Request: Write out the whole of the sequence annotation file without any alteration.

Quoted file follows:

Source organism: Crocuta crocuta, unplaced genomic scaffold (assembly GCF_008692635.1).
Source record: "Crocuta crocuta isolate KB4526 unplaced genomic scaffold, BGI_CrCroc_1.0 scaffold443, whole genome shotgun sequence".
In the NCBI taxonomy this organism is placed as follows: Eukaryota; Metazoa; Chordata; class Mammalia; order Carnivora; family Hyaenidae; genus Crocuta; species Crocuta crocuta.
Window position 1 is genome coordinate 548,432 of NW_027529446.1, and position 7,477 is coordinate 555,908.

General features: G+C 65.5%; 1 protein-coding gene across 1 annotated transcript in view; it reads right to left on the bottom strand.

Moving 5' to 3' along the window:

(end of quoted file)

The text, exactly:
Source organism: Crocuta crocuta, unplaced genomic scaffold (assembly GCF_008692635.1).
Source record: "Crocuta crocuta isolate KB4526 unplaced genomic scaffold, BGI_CrCroc_1.0 scaffold443, whole genome shotgun sequence".
In the NCBI taxonomy this organism is placed as follows: Eukaryota; Metazoa; Chordata; class Mammalia; order Carnivora; family Hyaenidae; genus Crocuta; species Crocuta crocuta.
Window position 1 is genome coordinate 548,432 of NW_027529446.1, and position 7,477 is coordinate 555,908.

General features: G+C 65.5%; 1 protein-coding gene across 1 annotated transcript in view; it reads right to left on the bottom strand.

Moving 5' to 3' along the window: